Pairing Wine With Fish

Pairing Wine With Fish

Source Decanter Magazine

Fish is a versatile ingredient that can be cooked in different ways. This means that you’ll find an array of grapes and wine styles that will pair with fish. Tradition dictates that you should always match white wine with fish, but in some cases red wine can make an ideal pairing – as can rosé. It all depends on the type of fish you’re eating and how it’s prepared.

Both texture and flavour are key here. Fish can broadly be divided into four groups:

Lean and flaky mild fish – plaice, sole, perch
Medium-textured fish – trout, seabass, haddock, cod
Meaty fish – salmon, tuna, monkfish, swordfish
Strong-flavoured fish – herring, mackerel, sardines, anchovies

Within these groups there are some general guidelines. Delicate white fish fillets need a lighter white wine; like Pinot Grigio/Pinot Gris, Albariño or Grüner Veltiner. Meanwhile meatier fish like tuna can stand up to more robust flavours such as oaked Chardonnay, Viognier or rosé.

But how a fish is cooked – grilling, baking, frying or on the barbecue – will help to narrow down your wine choice. So too will the other ingredients in the dish. For example, fish served with a creamy sauce will need a wine with high acidity to cleanse the palate between bites. Spicy fish dishes call for a wine with some sweetness to balance the heat of the spices.

White, flaky fish fillets

Delicate and mild-flavoured fish, such as plaice and sole can be prepared quickly and easily by grilling or baking, and simply served with lemon and herbs. Italian whites are a natural match, as well as the ever-popular Pinot Grigio. Island whites from Sicily and Sardinia sometimes have a fresh salty tang that works well with simply grilled fish too.

Whites from coastal wine regions are normally a safe bet with fish.

Wines with high natural acidity work well with delicate white fish in creamy sauces or cooked in butter. An unoaked Chardonnay, such as Chablis is a reliable choice, so too is Muscadet from the Loire Valley.

Another classic match, is a good, subtly oaked white Burgundy makes a perfect partner with grilled lemon sole or Dover sole meunière.

Textured white fish

Cod, halibut, haddock and sea bass can also be categorised as flaky white fish, but with bigger flakes and a more robust texture, they tend to be used in dishes with richer sauces, spices and strong-flavoured herbs.

This means you can opt for a more robust white wine, maybe with some oak or bottle age. Try styles such as aged White Rioja or Loire Valley Chenin Blanc.

Exotic, spicy Alsace whites made from Riesling, Gewurztraminer and Pinot Gris, possibly with a touch of residual sugar, will pair well with Asian-spiced textured white fish dishes. Similarly for spicy fish tacos choose an aromatic Austrian Grüner Veltliner or German Riesling – again with a touch of sweetness to temper the spice.

Herbs such as dill, tarragon, parsley, chives, marjoram and lemongrass all work particularly well with fish. Herby fish dishes call for wines that complement those flavours with their own vibrant herbal notes. Sauvignon Blanc – either fresh, zesty versions from New Zealand or more restrained herbaceous styles from the Loire Valley – makes a reliable option.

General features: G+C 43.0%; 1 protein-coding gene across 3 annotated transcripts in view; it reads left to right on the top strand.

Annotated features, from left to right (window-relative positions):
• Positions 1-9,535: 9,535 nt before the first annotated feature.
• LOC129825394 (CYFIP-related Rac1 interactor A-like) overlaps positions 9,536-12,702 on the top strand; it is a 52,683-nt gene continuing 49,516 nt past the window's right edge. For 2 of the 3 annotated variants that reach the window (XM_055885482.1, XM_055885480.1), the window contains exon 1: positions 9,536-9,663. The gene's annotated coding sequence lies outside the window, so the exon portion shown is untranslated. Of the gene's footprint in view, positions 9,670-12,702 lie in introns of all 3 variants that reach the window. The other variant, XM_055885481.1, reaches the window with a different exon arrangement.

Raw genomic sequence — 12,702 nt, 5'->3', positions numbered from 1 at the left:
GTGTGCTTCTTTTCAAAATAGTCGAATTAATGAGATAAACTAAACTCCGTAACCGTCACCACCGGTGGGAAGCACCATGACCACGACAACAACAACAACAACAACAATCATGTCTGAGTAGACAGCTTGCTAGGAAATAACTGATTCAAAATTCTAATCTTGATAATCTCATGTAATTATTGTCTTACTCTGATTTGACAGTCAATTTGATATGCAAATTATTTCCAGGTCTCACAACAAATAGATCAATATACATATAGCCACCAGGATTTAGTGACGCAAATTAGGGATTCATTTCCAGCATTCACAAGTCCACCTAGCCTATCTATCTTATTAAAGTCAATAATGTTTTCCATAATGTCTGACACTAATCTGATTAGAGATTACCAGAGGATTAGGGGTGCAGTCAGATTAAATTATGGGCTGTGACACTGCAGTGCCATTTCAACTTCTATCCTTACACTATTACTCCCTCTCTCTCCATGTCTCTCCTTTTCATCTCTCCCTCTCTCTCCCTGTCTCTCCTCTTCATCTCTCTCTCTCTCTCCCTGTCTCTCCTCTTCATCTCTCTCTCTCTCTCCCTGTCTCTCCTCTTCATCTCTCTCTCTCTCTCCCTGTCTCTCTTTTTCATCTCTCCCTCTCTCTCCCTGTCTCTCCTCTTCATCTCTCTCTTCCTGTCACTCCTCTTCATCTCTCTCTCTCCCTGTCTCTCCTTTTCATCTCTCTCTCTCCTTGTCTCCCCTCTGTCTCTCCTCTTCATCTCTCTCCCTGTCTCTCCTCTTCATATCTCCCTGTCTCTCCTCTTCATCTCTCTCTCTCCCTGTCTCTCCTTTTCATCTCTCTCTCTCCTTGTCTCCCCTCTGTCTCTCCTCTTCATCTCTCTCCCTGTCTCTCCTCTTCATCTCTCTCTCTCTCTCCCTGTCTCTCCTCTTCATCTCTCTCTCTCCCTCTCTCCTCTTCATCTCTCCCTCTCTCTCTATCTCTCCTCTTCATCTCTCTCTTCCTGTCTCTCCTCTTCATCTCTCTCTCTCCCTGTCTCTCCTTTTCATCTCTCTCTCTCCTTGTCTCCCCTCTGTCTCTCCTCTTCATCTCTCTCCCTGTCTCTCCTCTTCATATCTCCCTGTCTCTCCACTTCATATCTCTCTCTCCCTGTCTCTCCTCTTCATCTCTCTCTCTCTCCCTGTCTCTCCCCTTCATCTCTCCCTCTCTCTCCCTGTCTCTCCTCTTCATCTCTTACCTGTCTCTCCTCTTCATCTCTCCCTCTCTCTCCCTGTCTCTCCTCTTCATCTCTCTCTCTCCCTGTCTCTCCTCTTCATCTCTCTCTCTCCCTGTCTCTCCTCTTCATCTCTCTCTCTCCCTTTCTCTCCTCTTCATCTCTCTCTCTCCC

If your cod or haddock is fried in batter – either a light Japanese tempura or the classic fish and chips – look for a fresh, dry white with high acidity to counter the fattiness. Again Alvarinho/Albariño or a crisp Sauvignon Blanc from Chile or New Zealand will work well. But the truly winning combination with fried fish is a dry fizz, as the combination of bubbles and high acidity effortlessly cut through the batter.

Meaty and pink fish

When you’re pairing wines with fish that has a more meaty texture – such as swordfish or monkfish – as well as pink-fleshed fishes like tuna and salmon, the range of styles to choose from increases, as rosés and lighter reds will often work better than whites.

For example a chilled New World Pinot Noir would match equally well with seared tuna or seared salmon. Dry rosés pair especially well with all kinds of salmon dishes – and you needn’t stick to still wines. Try sparkling rosé with smoked salmon; the texture of the bubbles makes a brilliant contrast with the soft fattiness of the fish. A fruity rosé Champagne can even stand up to the chargrilled flavours of barbecued salmon.

As always, the golden rule is to think not only about the fish itself, but how it is cooked and what ingredients it’s served with. Grapes and styles including Chardonnay, Sauvignon Blanc, Riesling, Pinot Gris, manzanilla Sherry, Pinot Noir and English sparkling are among the many options for pairing with salmon depending on the dish.

Pairings with tuna dishes are similarly versatile. Juicy reds such as Beaujolais or Chinon, Austrian Zweigelt, Italy’s underrated Cerasuolo di Vittoria, Dolcetto or Valpolicella, will match grilled, seared and barbecued tuna.

Fish with strong flavours

Oily fish such as mackerel, herrings and sardines carry intense flavours of the sea and need a crisp, bracing wine to match. There are plenty of white (Portugal’s Vinho Verde), rosé (Provence) and red (Gamay-based wines that can be served chilled for extra bite) options.

Strongly flavoured fish is often simply cooked – after all, it doesn’t need much help to enhance its taste – on the grill or barbecue and served just with a squeeze of lemon or herbs. Try barbecue sardines with minerally Albariño, citrus Picpoul de Pinet or Sauvignon Blanc.

Fresh tapas-style Mediterranean anchovies are a delight with Iberian whites: Alvarinho, Albariño, Verdejo, Txakoli and salty fino or manzanilla Sherry. Cured anchovies, often used as a pizza topping or with tomato-based pasta sauces like punchy puttanesca, call for a light, juicy red. Italy’s Bardolino and Valpolicella are a good call, as are Spanish reds made from the Mencía grape.